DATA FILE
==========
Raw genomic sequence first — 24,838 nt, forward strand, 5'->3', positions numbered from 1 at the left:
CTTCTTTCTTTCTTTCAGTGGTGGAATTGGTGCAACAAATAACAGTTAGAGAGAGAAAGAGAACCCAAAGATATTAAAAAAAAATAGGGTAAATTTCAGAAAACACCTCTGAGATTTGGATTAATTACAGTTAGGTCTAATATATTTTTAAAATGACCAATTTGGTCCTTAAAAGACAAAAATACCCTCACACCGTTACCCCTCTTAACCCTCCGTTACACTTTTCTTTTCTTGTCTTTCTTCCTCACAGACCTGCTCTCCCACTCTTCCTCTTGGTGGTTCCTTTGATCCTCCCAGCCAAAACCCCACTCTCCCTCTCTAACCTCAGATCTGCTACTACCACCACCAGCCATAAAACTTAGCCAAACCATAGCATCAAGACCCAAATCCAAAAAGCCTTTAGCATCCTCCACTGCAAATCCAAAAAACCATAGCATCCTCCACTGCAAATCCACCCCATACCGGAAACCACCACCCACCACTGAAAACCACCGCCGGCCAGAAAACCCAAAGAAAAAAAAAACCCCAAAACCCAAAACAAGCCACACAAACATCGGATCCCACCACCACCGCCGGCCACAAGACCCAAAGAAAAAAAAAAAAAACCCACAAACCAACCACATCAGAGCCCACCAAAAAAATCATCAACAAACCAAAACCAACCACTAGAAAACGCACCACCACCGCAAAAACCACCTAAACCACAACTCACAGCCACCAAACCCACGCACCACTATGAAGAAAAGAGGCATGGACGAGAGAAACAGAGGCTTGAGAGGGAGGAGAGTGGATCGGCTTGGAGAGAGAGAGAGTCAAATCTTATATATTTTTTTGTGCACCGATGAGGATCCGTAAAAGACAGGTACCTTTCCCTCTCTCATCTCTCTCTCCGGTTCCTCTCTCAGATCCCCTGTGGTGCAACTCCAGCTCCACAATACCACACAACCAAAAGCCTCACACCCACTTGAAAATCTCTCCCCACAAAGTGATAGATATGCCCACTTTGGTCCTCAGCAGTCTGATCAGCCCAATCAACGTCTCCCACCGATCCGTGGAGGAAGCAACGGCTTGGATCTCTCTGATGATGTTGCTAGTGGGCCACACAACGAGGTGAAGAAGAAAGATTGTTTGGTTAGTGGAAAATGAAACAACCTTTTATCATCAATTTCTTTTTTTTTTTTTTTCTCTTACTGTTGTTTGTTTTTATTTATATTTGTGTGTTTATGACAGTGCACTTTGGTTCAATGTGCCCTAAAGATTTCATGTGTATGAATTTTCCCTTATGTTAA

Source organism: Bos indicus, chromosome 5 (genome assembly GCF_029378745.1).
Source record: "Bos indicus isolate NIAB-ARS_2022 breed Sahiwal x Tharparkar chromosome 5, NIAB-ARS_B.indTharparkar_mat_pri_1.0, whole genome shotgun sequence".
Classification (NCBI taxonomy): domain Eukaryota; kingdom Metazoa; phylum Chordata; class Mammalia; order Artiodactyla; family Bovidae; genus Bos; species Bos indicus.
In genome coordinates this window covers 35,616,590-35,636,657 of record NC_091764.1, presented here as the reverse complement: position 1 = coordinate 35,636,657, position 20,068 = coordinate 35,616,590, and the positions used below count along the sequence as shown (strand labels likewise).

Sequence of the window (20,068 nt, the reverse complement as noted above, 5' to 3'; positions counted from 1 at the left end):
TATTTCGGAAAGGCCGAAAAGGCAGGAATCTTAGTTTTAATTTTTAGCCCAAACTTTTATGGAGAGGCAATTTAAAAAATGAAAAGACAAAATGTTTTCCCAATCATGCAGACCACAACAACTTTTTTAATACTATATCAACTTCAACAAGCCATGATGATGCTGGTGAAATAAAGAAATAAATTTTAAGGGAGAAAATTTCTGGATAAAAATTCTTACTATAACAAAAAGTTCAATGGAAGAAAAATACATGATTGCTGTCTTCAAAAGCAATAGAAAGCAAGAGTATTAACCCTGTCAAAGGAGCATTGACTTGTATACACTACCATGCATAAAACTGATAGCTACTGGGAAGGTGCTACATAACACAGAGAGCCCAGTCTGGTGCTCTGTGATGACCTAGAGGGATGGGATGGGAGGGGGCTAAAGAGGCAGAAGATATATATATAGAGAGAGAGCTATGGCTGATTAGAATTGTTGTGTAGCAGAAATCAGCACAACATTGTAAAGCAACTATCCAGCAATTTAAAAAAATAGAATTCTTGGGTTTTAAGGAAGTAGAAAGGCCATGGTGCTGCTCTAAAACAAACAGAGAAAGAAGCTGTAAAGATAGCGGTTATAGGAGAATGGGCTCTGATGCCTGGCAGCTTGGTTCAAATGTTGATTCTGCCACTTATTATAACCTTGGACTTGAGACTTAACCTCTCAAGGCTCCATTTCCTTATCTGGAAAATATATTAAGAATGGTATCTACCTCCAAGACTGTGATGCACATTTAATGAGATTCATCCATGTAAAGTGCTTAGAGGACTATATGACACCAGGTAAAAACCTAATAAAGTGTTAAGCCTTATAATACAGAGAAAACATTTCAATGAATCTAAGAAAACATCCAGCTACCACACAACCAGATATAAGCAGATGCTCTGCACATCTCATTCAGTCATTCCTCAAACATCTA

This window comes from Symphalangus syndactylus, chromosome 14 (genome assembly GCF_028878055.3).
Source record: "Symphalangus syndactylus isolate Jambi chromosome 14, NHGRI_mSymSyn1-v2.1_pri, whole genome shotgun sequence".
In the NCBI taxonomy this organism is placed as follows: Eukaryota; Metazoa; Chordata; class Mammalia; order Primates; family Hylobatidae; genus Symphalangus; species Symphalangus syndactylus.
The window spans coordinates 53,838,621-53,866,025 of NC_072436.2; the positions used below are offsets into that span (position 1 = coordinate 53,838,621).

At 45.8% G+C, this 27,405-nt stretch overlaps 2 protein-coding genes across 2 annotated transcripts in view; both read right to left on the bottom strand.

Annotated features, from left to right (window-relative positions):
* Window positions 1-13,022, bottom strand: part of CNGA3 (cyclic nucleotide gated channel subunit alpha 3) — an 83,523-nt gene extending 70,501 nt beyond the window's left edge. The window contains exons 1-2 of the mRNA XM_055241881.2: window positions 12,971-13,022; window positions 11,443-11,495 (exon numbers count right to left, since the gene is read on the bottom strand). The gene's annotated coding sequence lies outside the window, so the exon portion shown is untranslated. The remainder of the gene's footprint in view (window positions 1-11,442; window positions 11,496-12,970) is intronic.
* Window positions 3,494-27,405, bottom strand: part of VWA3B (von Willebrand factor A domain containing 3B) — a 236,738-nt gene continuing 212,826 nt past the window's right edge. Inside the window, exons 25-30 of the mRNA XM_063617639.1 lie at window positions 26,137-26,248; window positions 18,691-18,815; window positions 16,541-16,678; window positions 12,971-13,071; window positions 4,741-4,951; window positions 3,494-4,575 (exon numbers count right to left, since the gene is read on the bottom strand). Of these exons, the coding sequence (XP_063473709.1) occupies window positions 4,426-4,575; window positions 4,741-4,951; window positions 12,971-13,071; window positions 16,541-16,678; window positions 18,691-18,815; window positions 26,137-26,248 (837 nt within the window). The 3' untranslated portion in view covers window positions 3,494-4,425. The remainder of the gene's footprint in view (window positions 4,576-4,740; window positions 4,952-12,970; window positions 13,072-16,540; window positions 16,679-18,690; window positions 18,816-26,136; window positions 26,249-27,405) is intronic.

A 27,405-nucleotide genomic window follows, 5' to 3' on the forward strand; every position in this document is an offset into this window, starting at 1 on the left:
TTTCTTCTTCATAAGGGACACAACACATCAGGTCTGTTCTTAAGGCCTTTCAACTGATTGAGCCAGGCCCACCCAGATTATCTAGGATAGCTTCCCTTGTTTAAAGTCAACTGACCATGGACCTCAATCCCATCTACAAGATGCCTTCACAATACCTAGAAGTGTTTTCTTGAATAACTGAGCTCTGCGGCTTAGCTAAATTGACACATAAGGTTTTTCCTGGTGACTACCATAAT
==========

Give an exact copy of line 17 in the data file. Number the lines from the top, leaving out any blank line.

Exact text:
A 27,405-nucleotide genomic window follows, 5' to 3' on the forward strand; every position in this document is an offset into this window, starting at 1 on the left: